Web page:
- Research has shown that 95% of adult visits to boxes containing nestlings
involve feeding the young.
- Feeding rates increase as small nestlings grow rapidly. Their larger bodies
require more food, and adults have to work harder and harder to satisfy them.
- Seeking and capturing flying insects, and bringing this food to a brood of
growing nestlings for 18-22 days straight is extremely energy-demanding for
- The metabolic rates of female Tree Swallows provisioning young has been
found to average five times higher than their basal metabolic rates! It's no
wonder females typically loose weight during the nestling period.
- Rates of feeding young reach a peak by about day 8 and then remain at this
level until late in the nestling period when feeding rates taper off.
- Nests with more young show higher feeding rates by both males and females
than nests with few young, but adults seldom are able to increase feeding in
direct proportion to number of young. So nestlings in large broods tend to get
fed fewer total food items per hour.
Does brood number effect rate of growth and development?
- Yes, young with fewer nestmates typically develop faster than those with many
because they receive more food per hour than young in large broods.
- Evidence that young in larger broods tend to beg more intensely supports the
idea they are experiencing greater competition for food.
As the young swallows grow in size, and as their insulating feathers develop,
is heat from their mother's brooding still needed?
- For at least a week after hatching the nestlings are not large enough either as
individuals or huddled together in a ball to keep themselves sufficiently warm.
- However, by about day 8 or 9 they are usually large enough and becoming
feathered enough to maintain their own body heat, to thermoregulate.
- By this time it also becomes impossible for the female adult to longer cover
them all with her brood patch.
- Daytime brooding normally ends by day 10, but females may continue to sleep
overnight with their young for several days, especially during cold, wet spells.
- Click here for a video showing how a female Tree Swallow in Francois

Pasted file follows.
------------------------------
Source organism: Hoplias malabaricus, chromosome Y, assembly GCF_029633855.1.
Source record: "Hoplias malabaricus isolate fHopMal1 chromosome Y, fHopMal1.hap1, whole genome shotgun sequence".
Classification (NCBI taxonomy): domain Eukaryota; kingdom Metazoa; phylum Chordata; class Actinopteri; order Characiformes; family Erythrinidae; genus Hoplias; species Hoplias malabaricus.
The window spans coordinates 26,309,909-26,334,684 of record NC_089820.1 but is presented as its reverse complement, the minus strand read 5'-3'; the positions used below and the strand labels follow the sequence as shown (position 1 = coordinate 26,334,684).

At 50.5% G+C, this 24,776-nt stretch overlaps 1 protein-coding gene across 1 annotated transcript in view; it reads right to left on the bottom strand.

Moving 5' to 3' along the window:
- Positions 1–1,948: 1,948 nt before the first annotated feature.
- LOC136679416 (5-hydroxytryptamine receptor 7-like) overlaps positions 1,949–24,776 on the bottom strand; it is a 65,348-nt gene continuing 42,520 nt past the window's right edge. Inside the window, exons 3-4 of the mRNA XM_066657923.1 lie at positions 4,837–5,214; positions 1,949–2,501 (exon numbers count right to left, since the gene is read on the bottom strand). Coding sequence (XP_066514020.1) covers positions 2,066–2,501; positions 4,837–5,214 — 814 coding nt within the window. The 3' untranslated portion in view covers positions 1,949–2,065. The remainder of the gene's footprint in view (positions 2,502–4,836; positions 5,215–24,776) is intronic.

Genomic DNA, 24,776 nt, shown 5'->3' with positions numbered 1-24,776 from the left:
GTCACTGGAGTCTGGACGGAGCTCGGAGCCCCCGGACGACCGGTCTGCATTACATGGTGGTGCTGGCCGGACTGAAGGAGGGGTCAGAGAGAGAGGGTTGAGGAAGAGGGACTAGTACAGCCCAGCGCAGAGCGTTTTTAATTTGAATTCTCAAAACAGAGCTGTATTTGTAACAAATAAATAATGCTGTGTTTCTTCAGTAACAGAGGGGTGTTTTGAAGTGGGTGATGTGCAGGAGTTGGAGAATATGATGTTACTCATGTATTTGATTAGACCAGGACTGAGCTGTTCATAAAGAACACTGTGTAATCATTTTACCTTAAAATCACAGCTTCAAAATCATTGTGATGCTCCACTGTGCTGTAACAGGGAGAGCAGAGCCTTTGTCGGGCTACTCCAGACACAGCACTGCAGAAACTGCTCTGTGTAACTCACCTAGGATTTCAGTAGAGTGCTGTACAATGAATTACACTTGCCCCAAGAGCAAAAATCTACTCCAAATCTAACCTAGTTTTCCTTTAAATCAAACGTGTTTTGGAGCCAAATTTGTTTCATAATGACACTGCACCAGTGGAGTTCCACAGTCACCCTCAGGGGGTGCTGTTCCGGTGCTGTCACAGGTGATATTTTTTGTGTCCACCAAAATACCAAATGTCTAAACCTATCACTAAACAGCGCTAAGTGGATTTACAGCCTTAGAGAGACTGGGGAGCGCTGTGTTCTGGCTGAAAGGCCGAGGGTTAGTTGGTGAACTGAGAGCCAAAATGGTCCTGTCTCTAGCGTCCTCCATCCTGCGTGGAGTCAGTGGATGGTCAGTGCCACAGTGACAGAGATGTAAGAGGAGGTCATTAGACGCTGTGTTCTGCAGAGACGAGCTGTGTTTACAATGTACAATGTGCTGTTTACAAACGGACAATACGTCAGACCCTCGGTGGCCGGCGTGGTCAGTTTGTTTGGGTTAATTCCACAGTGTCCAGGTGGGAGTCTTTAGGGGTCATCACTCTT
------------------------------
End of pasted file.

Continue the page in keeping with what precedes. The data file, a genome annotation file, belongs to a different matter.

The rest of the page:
Paquette's nest box, changes her brooding behavior as her nestlings grow.
Have you noticed changes in how adults approach and enter boxes?
- As nestlings grow the need for speedy, efficient transfer of food from adult to
young increases. Time lost is time adults can't forage.
- Females now approach and enter boxes quickly and directly, swooping to hole
and ducking inside in a single fluid motion.
- Males may hesitate, often perching at the hole briefly before entering.
What other changes do you notice in the behavior of adults?
- As more efforts focus on feeding growing nestlings, adults have less time for
- There is less perching and body maintenance, less box guarding, and fewer
songs and calls.
- One call that is commonly heard is the "Gurgle" or Contact Call, given by
adults as they relieve each other at the nest or as they near the hole before
entering. The Gurgle seems to alert an adult at the box to the other's
approach, so that relieving occurs efficiently. It also informs nestlings inside
the box that adult with food is arriving.
- Adults aren't together much now, especially after females stop daytime
Have you noticed adults carrying out "fecal sacs" in their mouths?
- "Fecal sacs" are tough, flexible, gelatinous membranes enclosing a songbird
- They seem to make it easier for adults to remove wastes from nests.
- Nestlings usually produce a fecal sac immediately after being fed, almost as a
reflex; in one end and out the other!
- The nestling that was fed usually turns around, backs up, and ejects a fecal
sac, which is grabbed at once by the adult for removal.
- Adult songbirds, including Tree Swallows, may actually eat the fecal sacs of
small nestlings. However, sacs of larger nestlings are usually removed and
dropped away from the nest (see below in the photo by Brett Burleigh).
- You should be able to see adult swallows carrying white fecal sacs suddenly
dip their heads in flight, opening their bills to drop the sac.
- Click here to watch a cool in-box video of adult Tree Swallows disposing of
fecal sacs after feeding their young.
Why are fecal sacs removed?
Questions for the next Topic: Causes of Mortality.
- Sanitation is probably the main reason. Harmful germs could grow in soiled
- Predators could be attracted by smell of accumulated wastes.
- Nestling feathers smeared by waste could lose their insulating value.
- Have you noted dead or missing nestlings when checking boxes?
- What could kill nestling songbirds?
- How have you tried to prevent swallow mortality?
|Tree Swallow Nestling Growth
and Development to 12 Days
Learn About Birds at Tree Swallow Nest Box Projects
Hatch 3 Days 6 Days
9 Days 12 Days
|Life History and Nesting Guide, Spring Return, Songbird Behavior, Song and Calls,
Nest Site Competition, Pair Formation, Nest Building, Bird Flight, Mating,
Eggs and Egg Laying, Incubation, Nest Takeovers, Feather Care, Hatching and Begging,
Parental Care, Sexing and Aging, Nestling Growth, Mortality Causes, Older Nestlings,
Fledging, Ectoparasites, Juveniles, Flocks, Migration, Molt, and Winter,
Box Care and Project Assessment